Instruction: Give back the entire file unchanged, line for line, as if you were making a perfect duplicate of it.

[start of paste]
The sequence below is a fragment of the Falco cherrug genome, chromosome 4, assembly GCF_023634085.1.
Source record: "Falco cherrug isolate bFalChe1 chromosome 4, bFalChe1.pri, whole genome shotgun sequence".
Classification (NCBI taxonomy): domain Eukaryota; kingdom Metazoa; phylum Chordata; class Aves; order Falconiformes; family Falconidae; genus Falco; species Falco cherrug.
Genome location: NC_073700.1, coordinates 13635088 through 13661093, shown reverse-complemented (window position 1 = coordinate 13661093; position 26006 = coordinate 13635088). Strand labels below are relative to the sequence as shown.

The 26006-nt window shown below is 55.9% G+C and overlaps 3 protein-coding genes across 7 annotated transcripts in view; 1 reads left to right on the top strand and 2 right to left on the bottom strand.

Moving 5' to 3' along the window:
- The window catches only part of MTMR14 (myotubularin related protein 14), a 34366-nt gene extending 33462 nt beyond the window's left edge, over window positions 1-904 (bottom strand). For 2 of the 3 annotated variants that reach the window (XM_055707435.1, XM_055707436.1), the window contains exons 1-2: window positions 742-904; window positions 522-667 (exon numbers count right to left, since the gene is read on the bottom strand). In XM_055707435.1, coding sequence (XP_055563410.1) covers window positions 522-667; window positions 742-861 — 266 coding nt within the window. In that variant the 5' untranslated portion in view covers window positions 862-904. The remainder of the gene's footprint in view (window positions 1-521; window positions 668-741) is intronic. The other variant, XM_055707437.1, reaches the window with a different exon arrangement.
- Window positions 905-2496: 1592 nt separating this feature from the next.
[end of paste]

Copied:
The sequence below is a fragment of the Falco cherrug genome, chromosome 4, assembly GCF_023634085.1.
Source record: "Falco cherrug isolate bFalChe1 chromosome 4, bFalChe1.pri, whole genome shotgun sequence".
Classification (NCBI taxonomy): domain Eukaryota; kingdom Metazoa; phylum Chordata; class Aves; order Falconiformes; family Falconidae; genus Falco; species Falco cherrug.
Genome location: NC_073700.1, coordinates 13635088 through 13661093, shown reverse-complemented (window position 1 = coordinate 13661093; position 26006 = coordinate 13635088). Strand labels below are relative to the sequence as shown.

The 26006-nt window shown below is 55.9% G+C and overlaps 3 protein-coding genes across 7 annotated transcripts in view; 1 reads left to right on the top strand and 2 right to left on the bottom strand.

Moving 5' to 3' along the window:
- The window catches only part of MTMR14 (myotubularin related protein 14), a 34366-nt gene extending 33462 nt beyond the window's left edge, over window positions 1-904 (bottom strand). For 2 of the 3 annotated variants that reach the window (XM_055707435.1, XM_055707436.1), the window contains exons 1-2: window positions 742-904; window positions 522-667 (exon numbers count right to left, since the gene is read on the bottom strand). In XM_055707435.1, coding sequence (XP_055563410.1) covers window positions 522-667; window positions 742-861 — 266 coding nt within the window. In that variant the 5' untranslated portion in view covers window positions 862-904. The remainder of the gene's footprint in view (window positions 1-521; window positions 668-741) is intronic. The other variant, XM_055707437.1, reaches the window with a different exon arrangement.
- Window positions 905-2496: 1592 nt separating this feature from the next.